SEC Proposes to Modernize the Submission of Certain Forms, Filings, and Materials Under the Securities Exchange Act of 1934
The Securities and Exchange Commission today proposed amendments designed to modernize its information collection and analysis methods by, among other things, proposing that a number of filings be submitted to the Commission electronically on EDGAR using structured data where appropriate.
Under current rules, registrants are required to file or otherwise submit many Exchange Act forms, filings, or other submissions in paper form. During the COVID-19 pandemic, many submissions were made in electronic rather than paper form, which was generally well received. As part of its efforts to modernize the methods by which it collects and analyzes information from registrants, the proposed amendments would require registrants to make these submissions to the Commission electronically.
“We live in a digital age. In 2023, one might think that all filings to the Commission already could be made electronically. That’s not yet true,” said SEC Chair Gary Gensler. “Today, we have the important opportunity to require electronic filing for nearly all of the remaining paper filings required under the Exchange Act. I believe the proposal, if adopted, would save both registrants and the Commission time and resources.”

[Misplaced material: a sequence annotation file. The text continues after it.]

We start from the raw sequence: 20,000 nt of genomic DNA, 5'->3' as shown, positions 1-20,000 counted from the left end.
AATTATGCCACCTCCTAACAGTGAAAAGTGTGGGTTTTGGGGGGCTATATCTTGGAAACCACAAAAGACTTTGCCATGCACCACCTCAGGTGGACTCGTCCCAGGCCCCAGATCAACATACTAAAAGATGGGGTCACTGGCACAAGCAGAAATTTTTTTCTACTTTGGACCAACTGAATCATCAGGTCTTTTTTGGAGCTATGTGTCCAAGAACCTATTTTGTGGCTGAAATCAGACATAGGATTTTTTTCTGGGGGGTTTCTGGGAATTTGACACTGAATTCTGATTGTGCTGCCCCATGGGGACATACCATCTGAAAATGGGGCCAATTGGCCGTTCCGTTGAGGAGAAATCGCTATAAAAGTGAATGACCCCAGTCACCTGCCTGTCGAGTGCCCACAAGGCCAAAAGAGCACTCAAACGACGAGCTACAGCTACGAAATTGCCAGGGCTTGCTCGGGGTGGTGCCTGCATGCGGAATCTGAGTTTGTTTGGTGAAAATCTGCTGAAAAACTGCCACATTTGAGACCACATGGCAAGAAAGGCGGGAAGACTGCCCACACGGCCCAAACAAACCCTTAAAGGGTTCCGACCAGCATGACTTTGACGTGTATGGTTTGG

Specifically, the proposed amendments would require the electronic filing, submission, or posting of certain forms, filings, and other submissions that national securities exchanges, national securities associations, clearing agencies, broker-dealers, security-based swap dealers, and major security-based swap participants make with the Commission. The proposed amendments would also make certain amendments regarding the Financial and Operational Combined Uniform Single (“FOCUS”) Report to harmonize it with other rules, make technical corrections, and provide clarifications. In addition, the proposed amendments would require withdrawal of notices filed in connection with an exception to counting certain dealing transactions toward determining whether a person is a security-based swap dealer in specified circumstances.
The public comment period will remain open for 30 days after publication in the Federal Register or until May 22, 2023, whichever is later.